Use the right communication medium for your audience.
Have you ever received a memo and felt the sender really wasn't thinking about what you needed to know or hear? Maybe you have attended corporate presentations that have simply left you cold? Or perhaps you've even delivered communications yourself and realized, in retrospect, that you really hadn't got the measure of your audience and their needs.
This is at best frustrating. At worst it is such a huge "turn off" that it can have a negative effect, or even produce an effect that is the exact opposite of the one you had intended.
Whether you need to communicate general day-to-day information or "big news" about major changes in your organization, the best communications start with some good planning.
The first step is to put yourself in the shoes of your audience. What do they need to know, and want to hear? What's their preferred way of receiving information? What will stop them listening to what you have to say? And how will you know that they have got the message?
So there's quite a bit more to good communications than preparing a good memo or presentation! This tool will help you through the preparation steps and so help you create an audience-focused communication plan that's sure to get your message heard.
Use the following steps to create a good communication plan for your company or project. Record your plan on a communications planning worksheet, such as the free Mind Tools one you can download here.
Step 1. Be clear about your overall communication objectives. What do you want to achieve, when and why? Record your overall objectives in your plan.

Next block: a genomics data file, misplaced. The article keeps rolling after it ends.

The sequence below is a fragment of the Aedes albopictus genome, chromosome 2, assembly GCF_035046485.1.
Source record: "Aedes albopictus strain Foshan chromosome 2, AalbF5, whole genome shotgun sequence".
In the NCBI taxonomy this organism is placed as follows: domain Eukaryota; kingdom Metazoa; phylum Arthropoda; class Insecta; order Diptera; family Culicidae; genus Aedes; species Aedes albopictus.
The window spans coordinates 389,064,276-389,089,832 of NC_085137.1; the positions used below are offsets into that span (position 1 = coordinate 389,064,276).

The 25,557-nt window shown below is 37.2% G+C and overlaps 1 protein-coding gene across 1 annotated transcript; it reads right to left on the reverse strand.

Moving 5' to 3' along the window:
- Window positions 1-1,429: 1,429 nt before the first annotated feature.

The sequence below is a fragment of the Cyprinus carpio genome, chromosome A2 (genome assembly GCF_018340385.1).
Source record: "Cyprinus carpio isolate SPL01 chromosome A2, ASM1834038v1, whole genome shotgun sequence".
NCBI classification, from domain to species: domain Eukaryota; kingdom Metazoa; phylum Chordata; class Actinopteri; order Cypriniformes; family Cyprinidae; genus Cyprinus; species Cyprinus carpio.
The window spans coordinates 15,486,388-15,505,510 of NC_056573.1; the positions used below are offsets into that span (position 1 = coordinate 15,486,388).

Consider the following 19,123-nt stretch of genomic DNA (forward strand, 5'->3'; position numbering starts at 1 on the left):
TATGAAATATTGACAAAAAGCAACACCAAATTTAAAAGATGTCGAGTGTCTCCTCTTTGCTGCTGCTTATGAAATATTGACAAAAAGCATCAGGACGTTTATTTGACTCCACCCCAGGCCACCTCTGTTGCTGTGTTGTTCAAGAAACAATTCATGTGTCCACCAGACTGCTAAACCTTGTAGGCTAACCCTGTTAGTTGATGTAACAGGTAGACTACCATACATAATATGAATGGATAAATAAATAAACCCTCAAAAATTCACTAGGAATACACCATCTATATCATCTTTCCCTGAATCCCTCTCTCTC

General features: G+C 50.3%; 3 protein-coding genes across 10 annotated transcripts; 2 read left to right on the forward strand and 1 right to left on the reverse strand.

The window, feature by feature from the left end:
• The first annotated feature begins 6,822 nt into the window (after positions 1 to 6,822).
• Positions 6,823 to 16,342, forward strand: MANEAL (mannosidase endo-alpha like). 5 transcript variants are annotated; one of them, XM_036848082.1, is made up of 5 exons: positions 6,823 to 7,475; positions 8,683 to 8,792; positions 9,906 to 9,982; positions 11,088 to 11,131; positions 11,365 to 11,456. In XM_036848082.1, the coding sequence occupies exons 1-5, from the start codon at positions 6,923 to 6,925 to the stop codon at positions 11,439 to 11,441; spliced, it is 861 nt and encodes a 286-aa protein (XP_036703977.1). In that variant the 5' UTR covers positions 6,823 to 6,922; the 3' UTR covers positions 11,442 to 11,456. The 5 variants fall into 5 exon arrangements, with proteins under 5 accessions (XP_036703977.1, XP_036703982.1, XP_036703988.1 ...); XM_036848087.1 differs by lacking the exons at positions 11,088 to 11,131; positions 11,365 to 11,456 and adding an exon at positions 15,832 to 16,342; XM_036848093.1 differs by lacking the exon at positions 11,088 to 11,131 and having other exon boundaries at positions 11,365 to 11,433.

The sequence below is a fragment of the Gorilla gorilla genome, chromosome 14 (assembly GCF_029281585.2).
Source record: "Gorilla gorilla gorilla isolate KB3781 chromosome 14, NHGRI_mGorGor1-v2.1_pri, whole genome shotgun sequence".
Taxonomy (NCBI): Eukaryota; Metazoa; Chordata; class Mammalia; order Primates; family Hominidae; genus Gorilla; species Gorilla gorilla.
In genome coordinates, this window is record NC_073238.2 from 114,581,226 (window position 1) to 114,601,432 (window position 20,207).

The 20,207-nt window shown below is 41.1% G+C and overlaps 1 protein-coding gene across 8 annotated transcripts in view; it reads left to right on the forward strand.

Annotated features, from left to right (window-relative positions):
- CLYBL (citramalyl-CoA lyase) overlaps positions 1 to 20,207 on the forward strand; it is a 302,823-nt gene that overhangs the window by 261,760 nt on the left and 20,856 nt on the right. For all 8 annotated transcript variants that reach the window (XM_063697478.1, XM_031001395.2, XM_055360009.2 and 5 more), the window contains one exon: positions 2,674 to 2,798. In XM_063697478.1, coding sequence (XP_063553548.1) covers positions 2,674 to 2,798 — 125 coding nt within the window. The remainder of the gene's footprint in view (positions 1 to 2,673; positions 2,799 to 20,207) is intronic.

Figure 1: Communications Planning Template
Communications Plan For……………………
Overall Communication Objective:
Step 2. Now identify and list your different audiences. This can initially seem quite difficult: For all but the simplest communications plan, it's good to use Stakeholder Analysis to help you do this. Stakeholder Analysis helps you identify who to communicate with and why.
Example: Audience Groups
Think of "audiences" as groups that you need to communicate with. Any one person may be a member of several audiences. As an example, consider a project communications plan that has four audiences:
Joe is an HR manager working in Sydney and is therefore a member of 2 audiences, as is Sue who is a customer services team manager in New Jersey. Whereas Lee, an IT consultant in New Jersey, is a member of just one audience: "All people working in New Jersey Office".
Step 3. Now drill down into your communication objectives and clarify specific objectives for each audience. A good way to do this is to think about the audience's needs – what do they need and want to know from you? List all the objectives (there may be several) for each audience in your plan.
Once you have clarified your objectives and got a full understanding of the different audiences you need to communicate with, it's time to plan the communications – that means working out the messages needed to meet your objectives and when and how these will be delivered.
Step 4. Before starting on the detail of your plan, first jot down all the possible communications channels you could use. Think broadly and creatively! You probably already use lots of great ways to communicate in your company, and some new ones may help get your message across. Here is a list to get you started:
Tip: Remember to Use Existing Channels